The Borgund Stave Church is an ancient stave church located ad Borgund, Laerdal in Norway. A stave church is a medieval wooden church common in early Northern Europe during ancient times. The Borgund Stave Church is just one of the 28 extant stave churches that still exist in Norway today and one of the best preserved.
Borgund Stave Church History
The Borgund Stave Church was believed to have been built somewhere between 1180 and 1250. Studies on the trees used to build the church estimated it to have been felled during the winter of 1180-81. This church was able to stand the test of time because the wooden sections were built upon a stone foundation, setting it apart from the damp earth and preventing the timber from rotting. An estimated 2,000 timbers and planks were used to build this ancient stave church. This church was dedicated to St. Andrew, as evidenced by the frequent use of the distinctive St. Andrew’s crosses both in its architecture as well as ornamental design.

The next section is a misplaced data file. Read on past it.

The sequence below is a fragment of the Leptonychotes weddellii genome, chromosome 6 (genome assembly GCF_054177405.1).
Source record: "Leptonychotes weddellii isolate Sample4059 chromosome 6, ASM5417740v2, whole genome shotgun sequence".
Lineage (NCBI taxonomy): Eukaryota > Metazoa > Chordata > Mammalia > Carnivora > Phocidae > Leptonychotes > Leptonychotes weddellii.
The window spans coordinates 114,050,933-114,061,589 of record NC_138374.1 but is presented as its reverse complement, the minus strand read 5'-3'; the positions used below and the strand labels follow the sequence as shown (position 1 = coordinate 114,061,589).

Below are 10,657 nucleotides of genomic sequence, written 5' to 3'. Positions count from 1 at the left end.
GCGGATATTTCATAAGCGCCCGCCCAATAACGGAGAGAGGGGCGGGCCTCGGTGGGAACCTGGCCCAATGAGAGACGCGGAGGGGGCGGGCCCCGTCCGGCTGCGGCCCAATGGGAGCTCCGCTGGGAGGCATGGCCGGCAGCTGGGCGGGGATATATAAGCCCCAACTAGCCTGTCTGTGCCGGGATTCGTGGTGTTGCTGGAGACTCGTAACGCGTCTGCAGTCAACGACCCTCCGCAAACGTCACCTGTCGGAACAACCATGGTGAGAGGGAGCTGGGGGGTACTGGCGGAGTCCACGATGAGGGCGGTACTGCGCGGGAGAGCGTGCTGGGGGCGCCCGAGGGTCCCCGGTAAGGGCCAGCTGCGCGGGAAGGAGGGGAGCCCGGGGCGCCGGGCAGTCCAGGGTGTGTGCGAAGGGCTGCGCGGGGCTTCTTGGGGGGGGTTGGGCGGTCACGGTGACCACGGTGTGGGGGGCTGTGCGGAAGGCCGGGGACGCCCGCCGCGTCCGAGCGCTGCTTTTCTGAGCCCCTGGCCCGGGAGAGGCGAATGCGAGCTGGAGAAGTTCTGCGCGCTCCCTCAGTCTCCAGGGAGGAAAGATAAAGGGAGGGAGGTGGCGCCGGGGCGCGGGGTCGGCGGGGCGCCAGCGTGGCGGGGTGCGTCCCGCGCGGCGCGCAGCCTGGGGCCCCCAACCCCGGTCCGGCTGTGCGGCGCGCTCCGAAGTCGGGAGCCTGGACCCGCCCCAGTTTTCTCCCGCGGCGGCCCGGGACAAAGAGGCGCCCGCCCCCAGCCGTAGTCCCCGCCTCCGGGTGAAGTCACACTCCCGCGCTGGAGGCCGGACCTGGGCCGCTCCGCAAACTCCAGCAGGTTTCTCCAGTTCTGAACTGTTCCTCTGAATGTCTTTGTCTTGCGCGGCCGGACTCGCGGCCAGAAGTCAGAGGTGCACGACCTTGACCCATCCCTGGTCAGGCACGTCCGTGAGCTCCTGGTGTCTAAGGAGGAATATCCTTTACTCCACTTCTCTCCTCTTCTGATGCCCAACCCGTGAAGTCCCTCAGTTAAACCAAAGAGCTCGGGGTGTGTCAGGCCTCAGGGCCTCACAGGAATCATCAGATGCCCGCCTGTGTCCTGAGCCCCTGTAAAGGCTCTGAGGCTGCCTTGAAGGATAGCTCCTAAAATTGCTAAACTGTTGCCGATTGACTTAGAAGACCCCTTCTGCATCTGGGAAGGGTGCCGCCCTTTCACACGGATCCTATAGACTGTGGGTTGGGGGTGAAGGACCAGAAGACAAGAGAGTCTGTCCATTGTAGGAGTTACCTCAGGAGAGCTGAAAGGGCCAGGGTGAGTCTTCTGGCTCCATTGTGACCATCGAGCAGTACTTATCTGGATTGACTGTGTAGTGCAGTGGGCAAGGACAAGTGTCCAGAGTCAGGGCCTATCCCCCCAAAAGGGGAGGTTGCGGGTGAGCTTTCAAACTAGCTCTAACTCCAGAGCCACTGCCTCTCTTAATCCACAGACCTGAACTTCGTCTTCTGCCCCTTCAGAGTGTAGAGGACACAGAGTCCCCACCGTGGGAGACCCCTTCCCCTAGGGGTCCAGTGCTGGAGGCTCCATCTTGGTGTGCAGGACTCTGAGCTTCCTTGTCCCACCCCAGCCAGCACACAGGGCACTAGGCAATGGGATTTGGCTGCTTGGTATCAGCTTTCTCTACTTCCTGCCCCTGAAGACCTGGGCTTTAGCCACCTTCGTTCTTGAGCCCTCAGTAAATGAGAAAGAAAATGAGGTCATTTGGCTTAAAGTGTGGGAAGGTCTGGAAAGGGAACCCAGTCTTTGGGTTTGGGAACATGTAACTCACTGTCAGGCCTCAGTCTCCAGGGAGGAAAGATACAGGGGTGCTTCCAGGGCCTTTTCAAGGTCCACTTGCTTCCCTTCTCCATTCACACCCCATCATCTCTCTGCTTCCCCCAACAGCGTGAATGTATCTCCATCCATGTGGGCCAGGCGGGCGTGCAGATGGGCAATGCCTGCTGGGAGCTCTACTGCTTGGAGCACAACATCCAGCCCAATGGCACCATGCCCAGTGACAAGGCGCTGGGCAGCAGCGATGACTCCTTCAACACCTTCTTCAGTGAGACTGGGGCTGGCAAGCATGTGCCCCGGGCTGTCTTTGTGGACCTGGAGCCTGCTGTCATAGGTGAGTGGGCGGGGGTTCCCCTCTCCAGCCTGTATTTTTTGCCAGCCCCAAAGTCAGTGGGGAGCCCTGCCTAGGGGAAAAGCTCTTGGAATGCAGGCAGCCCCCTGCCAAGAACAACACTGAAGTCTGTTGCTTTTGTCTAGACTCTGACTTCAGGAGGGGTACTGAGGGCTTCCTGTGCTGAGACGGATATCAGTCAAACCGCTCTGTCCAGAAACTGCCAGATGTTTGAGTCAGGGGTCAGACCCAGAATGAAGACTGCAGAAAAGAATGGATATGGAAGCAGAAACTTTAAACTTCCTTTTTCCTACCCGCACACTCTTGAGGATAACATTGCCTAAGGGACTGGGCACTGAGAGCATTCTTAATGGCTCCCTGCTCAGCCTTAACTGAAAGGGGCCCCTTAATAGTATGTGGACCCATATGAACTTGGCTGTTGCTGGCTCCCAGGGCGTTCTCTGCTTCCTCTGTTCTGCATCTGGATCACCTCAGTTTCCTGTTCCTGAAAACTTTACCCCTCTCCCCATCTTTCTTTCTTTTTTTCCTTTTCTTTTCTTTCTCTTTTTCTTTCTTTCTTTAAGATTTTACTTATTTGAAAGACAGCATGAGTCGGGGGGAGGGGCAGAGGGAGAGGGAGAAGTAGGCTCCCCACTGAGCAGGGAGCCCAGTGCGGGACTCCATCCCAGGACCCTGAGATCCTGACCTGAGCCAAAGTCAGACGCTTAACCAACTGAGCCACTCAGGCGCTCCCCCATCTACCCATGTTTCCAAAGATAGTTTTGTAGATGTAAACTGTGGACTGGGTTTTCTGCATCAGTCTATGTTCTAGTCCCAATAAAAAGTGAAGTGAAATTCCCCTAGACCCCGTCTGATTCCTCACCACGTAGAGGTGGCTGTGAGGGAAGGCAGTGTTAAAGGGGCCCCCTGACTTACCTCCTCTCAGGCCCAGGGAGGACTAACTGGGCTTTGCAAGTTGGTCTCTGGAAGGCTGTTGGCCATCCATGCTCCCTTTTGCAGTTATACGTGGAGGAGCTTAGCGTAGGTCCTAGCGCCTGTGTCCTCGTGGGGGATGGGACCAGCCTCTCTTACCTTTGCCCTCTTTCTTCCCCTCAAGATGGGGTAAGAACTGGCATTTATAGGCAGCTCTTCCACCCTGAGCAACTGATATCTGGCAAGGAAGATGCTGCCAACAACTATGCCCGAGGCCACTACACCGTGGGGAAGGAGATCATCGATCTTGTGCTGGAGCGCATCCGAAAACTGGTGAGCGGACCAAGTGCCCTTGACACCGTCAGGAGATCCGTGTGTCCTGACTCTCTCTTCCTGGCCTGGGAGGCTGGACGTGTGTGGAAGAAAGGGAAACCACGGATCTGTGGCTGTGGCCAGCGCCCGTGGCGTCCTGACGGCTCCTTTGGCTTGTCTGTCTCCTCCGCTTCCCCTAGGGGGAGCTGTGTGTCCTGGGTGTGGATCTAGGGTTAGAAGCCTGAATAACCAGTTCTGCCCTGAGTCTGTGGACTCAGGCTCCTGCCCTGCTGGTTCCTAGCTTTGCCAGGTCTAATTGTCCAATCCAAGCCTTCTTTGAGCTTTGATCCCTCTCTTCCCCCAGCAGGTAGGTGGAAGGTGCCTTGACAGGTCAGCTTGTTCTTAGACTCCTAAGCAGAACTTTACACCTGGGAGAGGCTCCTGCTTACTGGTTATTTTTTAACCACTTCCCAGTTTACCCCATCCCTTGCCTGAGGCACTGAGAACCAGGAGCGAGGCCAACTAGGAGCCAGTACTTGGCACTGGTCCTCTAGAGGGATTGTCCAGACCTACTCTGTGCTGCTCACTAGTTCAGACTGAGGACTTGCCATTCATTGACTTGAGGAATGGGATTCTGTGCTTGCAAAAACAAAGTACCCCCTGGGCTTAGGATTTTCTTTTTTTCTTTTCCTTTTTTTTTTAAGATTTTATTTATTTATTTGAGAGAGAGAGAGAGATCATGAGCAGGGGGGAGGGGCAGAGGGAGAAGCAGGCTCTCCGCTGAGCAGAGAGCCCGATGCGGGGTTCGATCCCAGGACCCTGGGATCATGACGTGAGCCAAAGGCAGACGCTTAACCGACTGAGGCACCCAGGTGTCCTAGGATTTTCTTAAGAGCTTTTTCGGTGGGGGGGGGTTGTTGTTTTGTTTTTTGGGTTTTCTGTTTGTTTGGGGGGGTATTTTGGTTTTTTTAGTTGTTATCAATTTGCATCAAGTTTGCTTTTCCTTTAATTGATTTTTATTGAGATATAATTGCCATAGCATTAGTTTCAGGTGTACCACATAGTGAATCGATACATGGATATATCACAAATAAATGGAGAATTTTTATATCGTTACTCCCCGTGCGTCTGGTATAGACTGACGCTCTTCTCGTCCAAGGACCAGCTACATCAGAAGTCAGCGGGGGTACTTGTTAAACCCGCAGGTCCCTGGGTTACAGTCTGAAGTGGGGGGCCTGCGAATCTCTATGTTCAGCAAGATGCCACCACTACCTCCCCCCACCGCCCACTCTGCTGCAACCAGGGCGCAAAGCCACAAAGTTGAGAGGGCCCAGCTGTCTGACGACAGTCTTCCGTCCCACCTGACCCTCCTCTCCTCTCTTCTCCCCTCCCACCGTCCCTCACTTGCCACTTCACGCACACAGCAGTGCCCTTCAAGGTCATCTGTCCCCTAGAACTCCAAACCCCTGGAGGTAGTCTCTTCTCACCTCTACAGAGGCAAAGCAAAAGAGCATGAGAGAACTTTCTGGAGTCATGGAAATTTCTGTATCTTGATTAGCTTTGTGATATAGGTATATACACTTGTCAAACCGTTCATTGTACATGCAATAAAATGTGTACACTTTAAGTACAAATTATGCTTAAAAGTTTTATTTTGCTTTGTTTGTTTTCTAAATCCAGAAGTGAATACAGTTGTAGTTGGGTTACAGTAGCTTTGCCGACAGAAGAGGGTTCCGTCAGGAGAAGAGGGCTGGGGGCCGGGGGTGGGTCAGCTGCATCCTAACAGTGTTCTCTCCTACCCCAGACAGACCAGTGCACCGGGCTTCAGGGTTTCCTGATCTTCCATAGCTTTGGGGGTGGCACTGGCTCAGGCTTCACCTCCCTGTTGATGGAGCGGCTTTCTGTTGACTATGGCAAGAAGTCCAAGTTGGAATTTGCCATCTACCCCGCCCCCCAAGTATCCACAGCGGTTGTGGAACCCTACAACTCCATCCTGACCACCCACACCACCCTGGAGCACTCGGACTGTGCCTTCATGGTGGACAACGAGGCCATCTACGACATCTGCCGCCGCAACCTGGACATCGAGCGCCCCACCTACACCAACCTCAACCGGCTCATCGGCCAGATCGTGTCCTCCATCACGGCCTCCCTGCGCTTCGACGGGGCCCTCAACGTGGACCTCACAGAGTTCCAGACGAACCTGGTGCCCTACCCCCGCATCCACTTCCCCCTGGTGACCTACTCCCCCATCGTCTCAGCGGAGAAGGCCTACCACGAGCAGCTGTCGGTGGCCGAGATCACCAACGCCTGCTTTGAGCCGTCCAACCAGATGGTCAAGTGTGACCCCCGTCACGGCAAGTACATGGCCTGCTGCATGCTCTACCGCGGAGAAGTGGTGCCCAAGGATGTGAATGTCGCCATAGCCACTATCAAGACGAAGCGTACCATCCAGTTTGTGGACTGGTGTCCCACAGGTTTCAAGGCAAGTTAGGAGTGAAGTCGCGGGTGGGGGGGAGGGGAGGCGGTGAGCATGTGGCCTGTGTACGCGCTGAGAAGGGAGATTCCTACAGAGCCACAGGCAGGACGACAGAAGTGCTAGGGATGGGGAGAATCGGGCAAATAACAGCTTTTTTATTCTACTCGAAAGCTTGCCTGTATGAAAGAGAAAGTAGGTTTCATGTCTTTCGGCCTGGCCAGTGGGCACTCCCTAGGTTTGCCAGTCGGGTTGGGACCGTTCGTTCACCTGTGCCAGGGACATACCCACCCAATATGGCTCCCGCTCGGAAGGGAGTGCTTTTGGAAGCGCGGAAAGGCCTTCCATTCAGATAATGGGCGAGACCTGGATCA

Borgund Stave Church Features
This 12th Century church is classified as a triple nave stave church. The church walls are formed by vertical wooden boards or staves. Four corner posts are connected to one another by ground sill that rests on a stone foundation.
As a triple nave design stave church, it consists of having a nave, chancel and apse although the latter two are not original. It follows the form of a basilica church plan where both the nave and the chancel have an elevated central section. The Borgund Stave Church is also made up of tiered overhanging roofs topped with a tower. The gables of the roofs feature four carved dragon heads starting from the carved roof ridge crests. These were said to have been influenced by the dragon heads usually found on the prows of Norwegian ships.